Above are some sketch notes from an awesome workshop a few years back. Clearly I got really into this! Creating change is exciting, and assembling a band of allies is key.
7 Keys to Achieving Buy-in
To create meaningful and lasting change in an organization or community, buy-in (getting the group to understand and share your vision) isn’t optional. Here are each of the 7 keys in my notes above, with a little more detail:
- Cultivate a group of peers who will listen with an open mind and share their perspectives.
- Ensure you are crossing the chasm between early adopters (what gets them excited enough to try your idea?) and the following group (how is your solution going to meet their needs?).
- Make it simple with a strong business case. Don’t make people have to work to understand why the change you’re advocating will get results. Be clear and even blunt about the impact.
- Build a critical mass. Once you have allies, find ways they can bring new people on board. Once you’ve got a critical mass, your new idea has its own momentum.
- Don’t over-promise, but pique interest. In the long-run, over-promising hurts your credibility and undermines your impact. Find an engaging way to talk about attainable results instead, while inspiring with (but not promising) your blue sky vision.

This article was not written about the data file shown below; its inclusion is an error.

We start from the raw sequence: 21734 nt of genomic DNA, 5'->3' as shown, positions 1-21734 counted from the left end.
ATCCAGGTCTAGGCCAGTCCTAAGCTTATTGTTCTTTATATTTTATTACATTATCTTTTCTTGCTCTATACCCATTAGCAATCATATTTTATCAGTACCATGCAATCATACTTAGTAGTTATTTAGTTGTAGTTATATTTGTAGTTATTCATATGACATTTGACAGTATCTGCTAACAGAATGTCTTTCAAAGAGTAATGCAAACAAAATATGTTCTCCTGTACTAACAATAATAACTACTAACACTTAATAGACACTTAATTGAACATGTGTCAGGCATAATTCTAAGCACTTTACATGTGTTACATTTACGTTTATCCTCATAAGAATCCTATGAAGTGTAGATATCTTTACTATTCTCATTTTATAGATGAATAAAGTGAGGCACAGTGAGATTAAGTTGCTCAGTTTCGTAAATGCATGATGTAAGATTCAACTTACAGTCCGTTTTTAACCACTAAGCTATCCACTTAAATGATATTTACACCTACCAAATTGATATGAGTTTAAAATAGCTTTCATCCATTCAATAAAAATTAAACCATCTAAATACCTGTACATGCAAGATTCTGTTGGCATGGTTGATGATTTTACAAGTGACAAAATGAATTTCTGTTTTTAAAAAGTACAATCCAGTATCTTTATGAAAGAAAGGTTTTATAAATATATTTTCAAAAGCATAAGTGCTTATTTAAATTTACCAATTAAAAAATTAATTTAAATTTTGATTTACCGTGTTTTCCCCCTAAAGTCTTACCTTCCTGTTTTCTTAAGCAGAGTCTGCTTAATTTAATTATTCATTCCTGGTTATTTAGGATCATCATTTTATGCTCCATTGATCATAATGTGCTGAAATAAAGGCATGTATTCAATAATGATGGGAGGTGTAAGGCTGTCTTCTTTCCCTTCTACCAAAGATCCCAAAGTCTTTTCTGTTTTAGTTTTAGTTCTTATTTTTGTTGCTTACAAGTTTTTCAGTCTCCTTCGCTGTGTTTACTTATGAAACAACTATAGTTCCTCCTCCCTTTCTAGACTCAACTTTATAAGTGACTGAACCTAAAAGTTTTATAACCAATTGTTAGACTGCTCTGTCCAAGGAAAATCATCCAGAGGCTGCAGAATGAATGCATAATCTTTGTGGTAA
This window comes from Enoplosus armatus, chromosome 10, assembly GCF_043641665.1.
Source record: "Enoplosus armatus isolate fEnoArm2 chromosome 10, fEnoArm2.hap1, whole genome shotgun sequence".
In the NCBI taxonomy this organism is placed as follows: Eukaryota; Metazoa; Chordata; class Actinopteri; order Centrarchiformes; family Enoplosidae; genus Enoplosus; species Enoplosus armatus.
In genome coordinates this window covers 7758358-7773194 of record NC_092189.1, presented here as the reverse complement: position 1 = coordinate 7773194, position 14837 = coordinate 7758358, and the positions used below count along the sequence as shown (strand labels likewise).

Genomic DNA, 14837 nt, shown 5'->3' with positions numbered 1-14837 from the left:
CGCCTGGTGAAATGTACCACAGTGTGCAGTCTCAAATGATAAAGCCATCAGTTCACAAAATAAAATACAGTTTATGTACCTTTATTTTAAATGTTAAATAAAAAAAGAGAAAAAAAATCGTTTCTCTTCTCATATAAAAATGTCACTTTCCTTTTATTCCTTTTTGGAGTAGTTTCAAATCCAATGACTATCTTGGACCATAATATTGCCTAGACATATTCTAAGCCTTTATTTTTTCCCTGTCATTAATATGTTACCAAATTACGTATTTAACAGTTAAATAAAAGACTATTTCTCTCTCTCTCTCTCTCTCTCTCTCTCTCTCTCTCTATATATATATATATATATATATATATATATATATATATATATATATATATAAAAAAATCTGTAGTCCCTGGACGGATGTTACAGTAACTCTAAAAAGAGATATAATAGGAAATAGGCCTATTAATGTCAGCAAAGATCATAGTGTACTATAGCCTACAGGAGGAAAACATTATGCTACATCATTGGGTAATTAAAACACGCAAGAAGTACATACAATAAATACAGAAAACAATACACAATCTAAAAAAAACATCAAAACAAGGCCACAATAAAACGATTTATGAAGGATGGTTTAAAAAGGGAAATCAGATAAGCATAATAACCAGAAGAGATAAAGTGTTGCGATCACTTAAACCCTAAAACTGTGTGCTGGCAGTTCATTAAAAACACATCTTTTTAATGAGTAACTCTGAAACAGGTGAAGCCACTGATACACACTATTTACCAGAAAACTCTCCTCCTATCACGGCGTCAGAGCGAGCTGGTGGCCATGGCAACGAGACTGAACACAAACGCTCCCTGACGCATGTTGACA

- Establish collective ownership. No individual owns a movement. Lasting change belongs to the community and makes individuals feel like they are a part of something larger than themselves. By letting the community contribute insights and collaborate, you are helping them own the change.
- Find champions who are open to constructive collaboration. Ideal champions are individuals who interact with a variety of people across communities and will share the idea widely. As collaborators, they’ll not only be more engaged, they’ll also help you improve what you have to offer by sharing diverse perspectives.
Every one of these elements is important to getting buy-in to create change. You may not need to succeed at each one to make change happen, but if you do none of them, creating and sustaining change will fail.